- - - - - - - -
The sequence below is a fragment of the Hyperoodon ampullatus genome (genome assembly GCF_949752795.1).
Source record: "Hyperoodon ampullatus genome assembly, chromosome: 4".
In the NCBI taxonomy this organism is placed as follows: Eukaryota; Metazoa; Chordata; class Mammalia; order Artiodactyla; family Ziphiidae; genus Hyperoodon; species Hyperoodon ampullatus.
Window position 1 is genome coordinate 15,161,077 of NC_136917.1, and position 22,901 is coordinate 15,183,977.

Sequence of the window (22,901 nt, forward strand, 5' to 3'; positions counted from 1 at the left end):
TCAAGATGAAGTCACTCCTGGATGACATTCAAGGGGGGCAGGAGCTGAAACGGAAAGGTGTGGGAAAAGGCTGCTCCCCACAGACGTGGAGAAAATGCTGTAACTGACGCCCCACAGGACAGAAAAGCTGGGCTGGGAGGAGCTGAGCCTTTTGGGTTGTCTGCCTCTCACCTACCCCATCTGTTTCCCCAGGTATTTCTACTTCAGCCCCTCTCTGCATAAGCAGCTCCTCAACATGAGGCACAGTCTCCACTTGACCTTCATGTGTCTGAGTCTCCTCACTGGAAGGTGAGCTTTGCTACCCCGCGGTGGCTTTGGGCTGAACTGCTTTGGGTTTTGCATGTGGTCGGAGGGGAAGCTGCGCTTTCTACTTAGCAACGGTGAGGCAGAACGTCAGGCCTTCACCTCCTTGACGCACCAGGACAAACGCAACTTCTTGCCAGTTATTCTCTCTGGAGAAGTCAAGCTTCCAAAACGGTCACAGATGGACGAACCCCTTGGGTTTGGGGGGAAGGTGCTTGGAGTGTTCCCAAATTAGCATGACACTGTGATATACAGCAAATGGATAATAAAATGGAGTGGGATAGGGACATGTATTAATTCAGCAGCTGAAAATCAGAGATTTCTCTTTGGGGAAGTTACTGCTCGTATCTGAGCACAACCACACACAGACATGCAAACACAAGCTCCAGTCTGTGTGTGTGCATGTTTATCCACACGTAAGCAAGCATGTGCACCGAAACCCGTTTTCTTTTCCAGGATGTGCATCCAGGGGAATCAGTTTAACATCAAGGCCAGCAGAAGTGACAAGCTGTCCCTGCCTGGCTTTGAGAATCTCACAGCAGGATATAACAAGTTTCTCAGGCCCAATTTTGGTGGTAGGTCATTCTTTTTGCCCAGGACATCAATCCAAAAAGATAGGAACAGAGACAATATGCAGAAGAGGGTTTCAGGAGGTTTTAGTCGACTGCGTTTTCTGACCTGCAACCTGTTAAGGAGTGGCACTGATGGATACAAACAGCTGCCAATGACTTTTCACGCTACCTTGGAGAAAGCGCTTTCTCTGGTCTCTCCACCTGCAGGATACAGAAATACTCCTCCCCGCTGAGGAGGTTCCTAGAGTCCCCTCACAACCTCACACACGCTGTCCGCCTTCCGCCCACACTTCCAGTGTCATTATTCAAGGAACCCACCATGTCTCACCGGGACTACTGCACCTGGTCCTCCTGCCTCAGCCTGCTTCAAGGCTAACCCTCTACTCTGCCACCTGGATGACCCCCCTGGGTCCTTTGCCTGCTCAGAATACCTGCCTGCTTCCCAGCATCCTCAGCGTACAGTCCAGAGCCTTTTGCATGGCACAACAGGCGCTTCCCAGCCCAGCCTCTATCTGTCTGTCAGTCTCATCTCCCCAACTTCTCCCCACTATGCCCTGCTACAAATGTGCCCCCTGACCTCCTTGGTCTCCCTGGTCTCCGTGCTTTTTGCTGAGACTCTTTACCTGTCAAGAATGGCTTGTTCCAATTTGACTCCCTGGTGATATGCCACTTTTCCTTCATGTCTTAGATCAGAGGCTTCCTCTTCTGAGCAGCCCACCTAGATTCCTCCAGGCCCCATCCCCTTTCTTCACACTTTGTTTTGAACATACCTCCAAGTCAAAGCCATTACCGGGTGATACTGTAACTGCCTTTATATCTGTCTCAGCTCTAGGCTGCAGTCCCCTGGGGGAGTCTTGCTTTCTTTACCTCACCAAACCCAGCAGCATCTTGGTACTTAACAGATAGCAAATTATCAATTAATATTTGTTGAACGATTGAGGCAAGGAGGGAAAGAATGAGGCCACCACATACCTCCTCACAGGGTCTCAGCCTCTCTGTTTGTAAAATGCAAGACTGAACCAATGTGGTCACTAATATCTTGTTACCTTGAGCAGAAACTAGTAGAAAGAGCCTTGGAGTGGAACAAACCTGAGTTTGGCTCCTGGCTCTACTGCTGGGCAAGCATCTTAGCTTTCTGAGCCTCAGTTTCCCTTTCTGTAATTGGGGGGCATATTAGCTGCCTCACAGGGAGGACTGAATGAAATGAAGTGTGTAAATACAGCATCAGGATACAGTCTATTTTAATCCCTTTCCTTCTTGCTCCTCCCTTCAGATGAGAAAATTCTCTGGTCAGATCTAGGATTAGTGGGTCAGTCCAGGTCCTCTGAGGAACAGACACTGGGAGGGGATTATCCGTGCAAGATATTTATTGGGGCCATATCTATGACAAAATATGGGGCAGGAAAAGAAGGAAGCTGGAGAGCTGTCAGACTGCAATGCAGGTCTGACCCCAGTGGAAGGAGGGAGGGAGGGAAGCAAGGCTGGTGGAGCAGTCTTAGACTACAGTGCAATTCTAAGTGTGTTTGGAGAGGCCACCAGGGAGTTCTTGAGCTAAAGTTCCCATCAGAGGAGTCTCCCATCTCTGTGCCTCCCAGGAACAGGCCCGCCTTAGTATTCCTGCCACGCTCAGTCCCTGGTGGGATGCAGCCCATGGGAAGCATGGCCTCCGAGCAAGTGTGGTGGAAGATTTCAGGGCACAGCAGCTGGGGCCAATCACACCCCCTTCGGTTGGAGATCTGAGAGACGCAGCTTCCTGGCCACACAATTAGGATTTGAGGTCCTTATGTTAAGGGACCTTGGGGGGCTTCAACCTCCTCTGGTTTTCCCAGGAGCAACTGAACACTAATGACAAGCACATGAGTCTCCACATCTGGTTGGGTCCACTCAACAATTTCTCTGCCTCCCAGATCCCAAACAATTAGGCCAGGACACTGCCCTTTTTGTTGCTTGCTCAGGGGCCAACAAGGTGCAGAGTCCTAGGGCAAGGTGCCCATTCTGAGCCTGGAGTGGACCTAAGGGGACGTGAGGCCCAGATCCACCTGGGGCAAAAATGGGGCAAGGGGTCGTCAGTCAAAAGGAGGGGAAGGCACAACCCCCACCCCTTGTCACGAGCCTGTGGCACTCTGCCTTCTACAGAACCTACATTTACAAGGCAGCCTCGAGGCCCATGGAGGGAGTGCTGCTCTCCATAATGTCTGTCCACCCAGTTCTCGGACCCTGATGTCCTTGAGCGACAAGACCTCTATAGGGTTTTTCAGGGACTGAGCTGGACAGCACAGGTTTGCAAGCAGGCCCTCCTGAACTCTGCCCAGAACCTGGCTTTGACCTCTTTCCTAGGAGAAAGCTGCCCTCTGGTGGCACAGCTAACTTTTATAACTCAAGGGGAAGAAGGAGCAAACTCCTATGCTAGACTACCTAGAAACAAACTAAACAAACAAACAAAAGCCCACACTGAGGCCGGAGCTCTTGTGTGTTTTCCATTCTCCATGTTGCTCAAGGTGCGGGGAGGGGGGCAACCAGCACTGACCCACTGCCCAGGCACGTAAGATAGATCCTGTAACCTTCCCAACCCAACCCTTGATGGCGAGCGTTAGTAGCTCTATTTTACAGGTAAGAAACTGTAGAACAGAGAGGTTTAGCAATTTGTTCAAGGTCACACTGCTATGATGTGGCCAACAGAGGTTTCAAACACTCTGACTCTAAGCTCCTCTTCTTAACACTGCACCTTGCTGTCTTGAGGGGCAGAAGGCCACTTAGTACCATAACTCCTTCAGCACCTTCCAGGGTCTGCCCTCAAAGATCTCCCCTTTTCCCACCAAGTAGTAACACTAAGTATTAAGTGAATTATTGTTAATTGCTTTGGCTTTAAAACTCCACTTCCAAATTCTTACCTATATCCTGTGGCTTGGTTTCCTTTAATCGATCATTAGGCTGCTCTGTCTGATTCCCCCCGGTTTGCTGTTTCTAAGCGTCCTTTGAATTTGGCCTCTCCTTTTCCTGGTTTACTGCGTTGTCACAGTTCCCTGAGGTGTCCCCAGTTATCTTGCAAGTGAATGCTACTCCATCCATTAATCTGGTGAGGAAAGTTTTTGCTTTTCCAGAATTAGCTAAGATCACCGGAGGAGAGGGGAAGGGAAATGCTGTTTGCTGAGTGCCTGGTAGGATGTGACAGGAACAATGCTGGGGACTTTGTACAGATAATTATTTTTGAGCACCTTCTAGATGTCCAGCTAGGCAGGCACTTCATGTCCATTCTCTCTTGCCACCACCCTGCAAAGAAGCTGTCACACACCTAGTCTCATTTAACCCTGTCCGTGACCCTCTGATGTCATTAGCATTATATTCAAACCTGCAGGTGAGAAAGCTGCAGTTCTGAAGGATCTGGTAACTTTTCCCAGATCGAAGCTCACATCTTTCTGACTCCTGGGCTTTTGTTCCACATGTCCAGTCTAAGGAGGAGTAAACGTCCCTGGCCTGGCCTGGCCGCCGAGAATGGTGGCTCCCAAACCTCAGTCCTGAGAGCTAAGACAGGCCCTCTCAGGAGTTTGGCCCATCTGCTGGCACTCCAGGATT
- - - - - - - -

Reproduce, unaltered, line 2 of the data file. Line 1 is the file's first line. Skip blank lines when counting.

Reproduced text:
Source record: "Hyperoodon ampullatus genome assembly, chromosome: 4".